Thermal Imaging

The best thermal-imaging devices allow you to see and measure temperature differences accurately from a safe distance. They are useful for identifying heat sources in very dark or obscured places, whether you’re trying to rescue a lost person or pet, to identify sources of heat loss from a house or to observe a variety of wildlife, including birdwatching.  More recently thermal imaging cameras have even been effectively used to identify infected individuals in a crowd, by picking out those that have higher feverish temperatures. 

An infra-red thermal camera will enable you to explore your environment in a unique way. Beyond the visible spectrum, there is an unseen world of heat radiation. For the most part, the cameras work like regular ones, except that image sensor detects invisible IR light and it is translated to a visual “thermogram.” Thermal cameras still have pixels, but starting at lower resolutions (e.g. 80x60 pixels, or 0.003 megapixels). This is enough detail to pick out hotspots in wiring, for example, but higher resolutions are always better, especially for thermal imaging at a distance, such as search and rescue, or wildlife observation.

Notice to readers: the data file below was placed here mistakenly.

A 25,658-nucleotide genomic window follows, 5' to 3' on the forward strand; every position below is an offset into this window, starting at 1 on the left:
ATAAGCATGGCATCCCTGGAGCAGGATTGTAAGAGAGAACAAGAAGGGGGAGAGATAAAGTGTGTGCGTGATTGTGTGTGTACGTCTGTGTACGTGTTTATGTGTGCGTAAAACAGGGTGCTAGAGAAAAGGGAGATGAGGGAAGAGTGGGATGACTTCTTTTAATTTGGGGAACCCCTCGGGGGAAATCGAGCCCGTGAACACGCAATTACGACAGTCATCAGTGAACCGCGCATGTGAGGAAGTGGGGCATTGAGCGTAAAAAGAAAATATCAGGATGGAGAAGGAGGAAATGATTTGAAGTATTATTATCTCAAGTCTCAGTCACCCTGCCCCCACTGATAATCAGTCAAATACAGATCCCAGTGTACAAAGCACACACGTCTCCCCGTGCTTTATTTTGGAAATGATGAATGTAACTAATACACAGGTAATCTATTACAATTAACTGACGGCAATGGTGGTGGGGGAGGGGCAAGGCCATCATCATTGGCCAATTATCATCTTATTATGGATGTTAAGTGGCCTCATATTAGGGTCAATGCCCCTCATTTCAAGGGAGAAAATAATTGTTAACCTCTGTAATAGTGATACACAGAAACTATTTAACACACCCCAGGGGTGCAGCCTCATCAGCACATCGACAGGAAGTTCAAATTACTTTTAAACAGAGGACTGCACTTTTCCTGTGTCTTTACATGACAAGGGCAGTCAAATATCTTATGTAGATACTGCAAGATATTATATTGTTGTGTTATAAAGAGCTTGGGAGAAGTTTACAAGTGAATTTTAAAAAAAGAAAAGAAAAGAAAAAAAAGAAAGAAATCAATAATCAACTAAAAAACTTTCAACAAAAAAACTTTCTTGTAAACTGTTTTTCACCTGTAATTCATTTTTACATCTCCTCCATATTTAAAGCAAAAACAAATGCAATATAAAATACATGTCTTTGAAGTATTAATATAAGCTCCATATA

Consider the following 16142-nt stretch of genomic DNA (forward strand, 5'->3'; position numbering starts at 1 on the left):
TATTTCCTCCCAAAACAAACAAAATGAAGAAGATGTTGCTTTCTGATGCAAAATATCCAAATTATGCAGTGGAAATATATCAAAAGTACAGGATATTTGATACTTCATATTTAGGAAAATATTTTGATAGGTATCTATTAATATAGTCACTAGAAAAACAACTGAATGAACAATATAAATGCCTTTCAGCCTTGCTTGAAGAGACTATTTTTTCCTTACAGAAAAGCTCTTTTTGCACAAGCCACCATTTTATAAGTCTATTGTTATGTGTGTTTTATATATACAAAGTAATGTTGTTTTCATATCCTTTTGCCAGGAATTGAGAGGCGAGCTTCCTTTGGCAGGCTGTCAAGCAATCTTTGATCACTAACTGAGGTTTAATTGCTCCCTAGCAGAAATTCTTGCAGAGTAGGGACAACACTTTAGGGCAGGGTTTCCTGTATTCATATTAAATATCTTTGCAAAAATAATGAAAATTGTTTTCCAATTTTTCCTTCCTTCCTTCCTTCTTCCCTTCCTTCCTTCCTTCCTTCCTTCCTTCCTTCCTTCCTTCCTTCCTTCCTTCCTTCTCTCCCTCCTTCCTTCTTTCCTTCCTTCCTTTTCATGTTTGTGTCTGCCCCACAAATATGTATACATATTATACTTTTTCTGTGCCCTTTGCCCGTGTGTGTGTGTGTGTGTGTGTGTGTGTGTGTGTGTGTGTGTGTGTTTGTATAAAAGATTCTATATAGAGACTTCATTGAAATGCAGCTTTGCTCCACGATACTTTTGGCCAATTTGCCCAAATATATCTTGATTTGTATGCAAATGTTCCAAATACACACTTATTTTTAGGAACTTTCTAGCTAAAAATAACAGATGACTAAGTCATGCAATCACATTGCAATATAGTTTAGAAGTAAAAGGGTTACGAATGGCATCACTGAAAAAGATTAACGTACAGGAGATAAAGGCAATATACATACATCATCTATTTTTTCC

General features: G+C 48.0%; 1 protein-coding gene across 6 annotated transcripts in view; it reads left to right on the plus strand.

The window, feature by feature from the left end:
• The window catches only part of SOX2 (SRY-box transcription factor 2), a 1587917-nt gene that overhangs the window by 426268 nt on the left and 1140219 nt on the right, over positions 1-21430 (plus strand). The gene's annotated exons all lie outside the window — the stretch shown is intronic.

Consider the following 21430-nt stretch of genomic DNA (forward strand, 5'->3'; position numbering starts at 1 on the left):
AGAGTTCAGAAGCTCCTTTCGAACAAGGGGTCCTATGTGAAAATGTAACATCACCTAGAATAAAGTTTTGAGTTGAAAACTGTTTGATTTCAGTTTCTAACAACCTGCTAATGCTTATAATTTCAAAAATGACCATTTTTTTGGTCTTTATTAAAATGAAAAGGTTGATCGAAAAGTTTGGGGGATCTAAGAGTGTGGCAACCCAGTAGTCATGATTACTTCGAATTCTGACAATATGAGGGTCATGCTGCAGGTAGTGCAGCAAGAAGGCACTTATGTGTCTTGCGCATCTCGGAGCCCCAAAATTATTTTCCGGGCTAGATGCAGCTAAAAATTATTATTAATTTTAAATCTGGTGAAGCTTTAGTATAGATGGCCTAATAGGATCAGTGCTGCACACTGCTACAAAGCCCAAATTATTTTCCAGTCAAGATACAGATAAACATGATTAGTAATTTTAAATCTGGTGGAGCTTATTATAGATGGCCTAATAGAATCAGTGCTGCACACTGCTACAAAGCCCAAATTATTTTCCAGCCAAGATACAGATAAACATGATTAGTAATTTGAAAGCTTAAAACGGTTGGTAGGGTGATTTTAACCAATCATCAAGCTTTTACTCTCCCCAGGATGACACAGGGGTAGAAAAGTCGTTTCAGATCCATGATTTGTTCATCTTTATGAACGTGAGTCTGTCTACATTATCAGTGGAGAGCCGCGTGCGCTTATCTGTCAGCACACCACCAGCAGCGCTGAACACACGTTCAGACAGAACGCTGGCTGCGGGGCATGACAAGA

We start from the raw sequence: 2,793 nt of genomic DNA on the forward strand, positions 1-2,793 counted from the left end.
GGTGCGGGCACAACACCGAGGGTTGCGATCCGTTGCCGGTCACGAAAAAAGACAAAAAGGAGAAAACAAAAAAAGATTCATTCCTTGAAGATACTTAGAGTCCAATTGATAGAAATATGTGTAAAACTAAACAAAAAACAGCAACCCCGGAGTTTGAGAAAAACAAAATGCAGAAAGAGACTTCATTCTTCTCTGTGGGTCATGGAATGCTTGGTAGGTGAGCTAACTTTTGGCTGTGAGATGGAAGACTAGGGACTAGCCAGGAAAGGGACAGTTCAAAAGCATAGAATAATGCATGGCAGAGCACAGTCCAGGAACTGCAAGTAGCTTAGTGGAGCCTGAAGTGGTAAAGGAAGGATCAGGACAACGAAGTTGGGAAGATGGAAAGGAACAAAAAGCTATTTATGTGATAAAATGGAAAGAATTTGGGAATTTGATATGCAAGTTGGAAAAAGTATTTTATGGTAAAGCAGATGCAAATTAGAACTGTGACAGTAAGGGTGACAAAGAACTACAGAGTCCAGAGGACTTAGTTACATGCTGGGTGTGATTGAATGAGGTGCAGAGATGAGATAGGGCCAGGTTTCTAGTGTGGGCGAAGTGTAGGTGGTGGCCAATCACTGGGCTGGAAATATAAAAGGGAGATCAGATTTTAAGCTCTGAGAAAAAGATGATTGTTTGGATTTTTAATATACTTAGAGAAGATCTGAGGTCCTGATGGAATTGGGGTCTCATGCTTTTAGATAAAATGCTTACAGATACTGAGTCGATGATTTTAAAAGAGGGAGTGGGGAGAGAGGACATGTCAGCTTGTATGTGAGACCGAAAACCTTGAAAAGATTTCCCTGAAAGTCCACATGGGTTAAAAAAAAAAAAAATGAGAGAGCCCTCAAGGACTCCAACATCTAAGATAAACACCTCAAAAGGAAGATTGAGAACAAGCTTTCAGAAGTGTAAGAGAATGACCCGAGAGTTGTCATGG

What do Thermal Imaging Device Specifications Mean?

Thermal Sensor Size – Similar to digital cameras, thermal sensors are measured in pixels; generally speaking, the bigger the sensor the better the picture, as a larger sensor can capture more detail. Pulsar thermal imagers use one of three different sized sensors with its own designation: XM models use a 320×240 thermal sensor, XQ models use a 384×288 thermal sensor, and XP and XG models use a 640×480 thermal sensor.

Thermal Sensor Pixel Pitch – This is the distance between the centre of the pixels. A smaller pixel pitch results in finer image quality and a physically smaller thermal sensor. However, a larger pixel offers more sensitivity. A sensor with a smaller pixel pitch will have a greater base magnification than a thermal imager with the same size lens and a greater pixel pitch. Pulsar XM & XG sensors have a 12µm pixel pitch, and XQ and XP sensors have a 17µm pixel pitch.

NETD – Noise Equivalent Temperature Difference (NETD) is a measurement of the smallest temperature difference a thermal device can detect. The lower the value, the more sensitive the device becomes — performing better than a device with a greater NETD value in conditions that are challenging to thermal imagers such as cold, fog, and rain. A device’s NETD rating is an important indicator as to how well it will perform.

Refresh Rate – A high refresh rate (such as 50Hz) is best when choosing a thermal imager. A high refresh rate will result in a smooth image when panning or tracking fast-moving objects.

Tring Astronomy Centre stock and supply a wide range of Thermal imaging and Night Vision Devices from trusted brands such as Guide Sensmart, Pulsar and Zeiss and are happy to offer advice.

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